Spending quite a bit more time with the twin galaxies than most of the other DSOs that night I eventually lifted my eye from the Ethos and as I pondered which object to hunt down next, a very bright light in my peripheral vision quickly drew me to the south. It took a moment to realise the giant of the solar system was now in view, but at an altitude of around 8-degrees, the view of Jupiter was unlikely to a memorable one. However, slightly to the west was Antares which meant one of the most spectacular Messier GCs, M4 was now in view. I switched to the 14mm and panned the scope, failing to notice that the heart of the scorpion was not shinning quite with its usual lustre.
M4 is arguably the easiest GC to find anywhere in the sky, sitting just over 1 degree to the west of Antares. I looked in the eyepiece and nothing. Just an empty region of sky. Bringing Antares back to the centre of the eyepiece, I then slowed panned back to where the magnitude 5.6 cluster should be. Still nothing. I was slightly perplexed. M4 was the only GC that Messier managed to begin resolving with his modest instruments. My view should have been captivating. Pondering what to do, I panned a little over 3-degrees north to the far more modest globular M80. At only 10 arcminutes in diameter, M80 appears less than 1/3 the size of M4, and is more than 2 magnitudes dimmer, but there it was in the centre of the eyepiece. Appearance can of course be deceiving, as the actual diameter of M80 is larger than M4, only relative proximity hands the spectacular award to the Antares attendant. The cluster showed a very compressed core surrounded by an outer speckled envelope. With M80 on show but clearly not at its best given the low altitude, M4 should have definitely been seen. It was at this moment, I happed to turn on my head lamp to switch out eyepieces, and noticed a quite well-defined beam projecting out in front of me. All that dampness had combined with the frigid temperatures to form a lot of low-level mist. Antares lack of sparkle now made sense. It was shinning through the mist and also explained an invisible M4.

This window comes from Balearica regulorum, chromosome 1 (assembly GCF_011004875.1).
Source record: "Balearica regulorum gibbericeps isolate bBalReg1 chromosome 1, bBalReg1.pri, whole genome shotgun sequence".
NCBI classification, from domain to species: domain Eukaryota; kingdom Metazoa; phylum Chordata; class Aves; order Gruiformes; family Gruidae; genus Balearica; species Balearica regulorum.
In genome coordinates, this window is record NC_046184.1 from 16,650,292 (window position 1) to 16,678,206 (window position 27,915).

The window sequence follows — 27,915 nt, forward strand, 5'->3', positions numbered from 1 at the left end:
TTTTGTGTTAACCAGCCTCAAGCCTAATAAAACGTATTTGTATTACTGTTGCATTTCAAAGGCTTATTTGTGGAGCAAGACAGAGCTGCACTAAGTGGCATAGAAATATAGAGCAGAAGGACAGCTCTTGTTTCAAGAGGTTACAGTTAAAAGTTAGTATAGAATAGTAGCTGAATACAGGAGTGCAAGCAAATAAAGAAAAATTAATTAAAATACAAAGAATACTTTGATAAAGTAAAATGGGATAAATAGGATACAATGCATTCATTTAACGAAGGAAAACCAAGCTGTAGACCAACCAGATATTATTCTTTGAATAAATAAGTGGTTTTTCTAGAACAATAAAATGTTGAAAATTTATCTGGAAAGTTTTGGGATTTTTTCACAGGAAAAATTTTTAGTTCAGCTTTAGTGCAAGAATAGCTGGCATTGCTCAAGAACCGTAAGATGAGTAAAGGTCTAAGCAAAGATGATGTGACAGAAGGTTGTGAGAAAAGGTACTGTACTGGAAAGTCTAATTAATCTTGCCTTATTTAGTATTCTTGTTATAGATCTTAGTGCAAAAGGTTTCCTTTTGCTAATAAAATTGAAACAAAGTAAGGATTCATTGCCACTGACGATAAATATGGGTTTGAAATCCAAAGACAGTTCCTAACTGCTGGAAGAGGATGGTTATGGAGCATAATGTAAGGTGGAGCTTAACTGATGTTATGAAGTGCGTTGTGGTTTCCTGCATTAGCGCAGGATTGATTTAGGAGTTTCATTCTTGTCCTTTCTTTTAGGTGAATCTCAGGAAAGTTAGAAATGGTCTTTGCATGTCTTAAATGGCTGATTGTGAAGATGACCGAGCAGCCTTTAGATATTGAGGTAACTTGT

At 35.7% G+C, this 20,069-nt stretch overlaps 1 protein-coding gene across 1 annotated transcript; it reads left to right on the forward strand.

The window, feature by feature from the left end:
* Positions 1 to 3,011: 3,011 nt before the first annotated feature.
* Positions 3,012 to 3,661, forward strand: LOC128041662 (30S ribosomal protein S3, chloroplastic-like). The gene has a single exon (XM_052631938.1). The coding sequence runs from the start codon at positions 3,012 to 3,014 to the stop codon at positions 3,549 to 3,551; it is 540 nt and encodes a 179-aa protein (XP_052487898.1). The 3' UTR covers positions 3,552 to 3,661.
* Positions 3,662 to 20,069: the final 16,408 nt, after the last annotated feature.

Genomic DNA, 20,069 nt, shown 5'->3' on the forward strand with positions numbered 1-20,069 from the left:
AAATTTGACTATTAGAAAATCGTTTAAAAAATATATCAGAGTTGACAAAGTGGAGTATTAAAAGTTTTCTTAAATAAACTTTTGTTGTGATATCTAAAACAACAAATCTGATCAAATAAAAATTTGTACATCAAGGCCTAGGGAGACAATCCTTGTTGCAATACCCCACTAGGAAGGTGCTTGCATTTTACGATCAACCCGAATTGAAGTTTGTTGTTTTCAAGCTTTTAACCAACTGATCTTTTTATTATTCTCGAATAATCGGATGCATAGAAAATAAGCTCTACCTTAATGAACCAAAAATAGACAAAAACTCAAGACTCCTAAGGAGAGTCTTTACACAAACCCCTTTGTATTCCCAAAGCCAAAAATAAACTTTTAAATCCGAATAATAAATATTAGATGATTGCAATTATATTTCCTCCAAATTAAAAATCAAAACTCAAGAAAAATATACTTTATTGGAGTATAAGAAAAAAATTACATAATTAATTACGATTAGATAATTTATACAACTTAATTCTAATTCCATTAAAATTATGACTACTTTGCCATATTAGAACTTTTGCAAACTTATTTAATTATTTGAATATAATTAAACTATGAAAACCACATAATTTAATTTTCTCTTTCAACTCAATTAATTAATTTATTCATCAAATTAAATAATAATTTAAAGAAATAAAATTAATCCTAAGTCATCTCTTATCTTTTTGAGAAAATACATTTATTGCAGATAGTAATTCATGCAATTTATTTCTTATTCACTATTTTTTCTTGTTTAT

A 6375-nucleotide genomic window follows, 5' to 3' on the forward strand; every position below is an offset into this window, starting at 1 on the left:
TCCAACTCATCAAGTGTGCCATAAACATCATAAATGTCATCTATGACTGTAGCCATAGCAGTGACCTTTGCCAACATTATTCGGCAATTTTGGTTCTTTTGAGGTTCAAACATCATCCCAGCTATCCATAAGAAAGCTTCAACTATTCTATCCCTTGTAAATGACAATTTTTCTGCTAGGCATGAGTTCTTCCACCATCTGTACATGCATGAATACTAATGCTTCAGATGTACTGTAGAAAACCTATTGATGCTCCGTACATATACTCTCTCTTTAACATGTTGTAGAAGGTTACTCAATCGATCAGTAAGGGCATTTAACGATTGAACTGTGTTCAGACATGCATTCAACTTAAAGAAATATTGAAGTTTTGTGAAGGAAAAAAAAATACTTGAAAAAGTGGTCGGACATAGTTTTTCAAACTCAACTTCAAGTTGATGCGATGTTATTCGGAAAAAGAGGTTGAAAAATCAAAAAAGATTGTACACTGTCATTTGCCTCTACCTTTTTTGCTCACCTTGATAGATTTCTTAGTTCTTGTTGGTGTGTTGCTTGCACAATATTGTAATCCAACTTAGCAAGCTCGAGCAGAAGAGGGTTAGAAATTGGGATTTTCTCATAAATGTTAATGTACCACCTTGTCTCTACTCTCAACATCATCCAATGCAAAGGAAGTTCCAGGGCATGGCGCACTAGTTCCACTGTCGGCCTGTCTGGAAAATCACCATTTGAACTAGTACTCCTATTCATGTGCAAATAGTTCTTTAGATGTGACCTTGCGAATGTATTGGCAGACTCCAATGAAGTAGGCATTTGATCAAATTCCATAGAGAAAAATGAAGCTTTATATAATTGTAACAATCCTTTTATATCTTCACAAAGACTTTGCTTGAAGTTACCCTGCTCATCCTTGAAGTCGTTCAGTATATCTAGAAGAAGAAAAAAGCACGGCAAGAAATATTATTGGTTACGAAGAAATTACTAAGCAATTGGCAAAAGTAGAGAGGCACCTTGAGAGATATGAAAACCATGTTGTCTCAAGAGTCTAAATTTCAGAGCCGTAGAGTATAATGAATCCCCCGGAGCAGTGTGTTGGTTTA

I switched the 21mm Ethos and began just panning around a diminishing clear sky with that slow-moving bank devouring constellation after constellation. By around 1:45am, half the sky had been lost. Around this time the eye lens of the Ethos also capitulated to the damp conditions and I knew my night was coming to an end.
I took a sky reading just after 1am with the moon around 15 degrees above the horizon which recorded 20.6, suggested a moonless night would likely generate a SQM better than 21, a Bortle 4 sky which is rather good considering the drive from London was just under 60 miles. There is only a modest light dome from Ashford in the east that encroaches the night sky making this a good site for some astronomy. While my night finished earlier than I had planned, it was a very enjoyable session.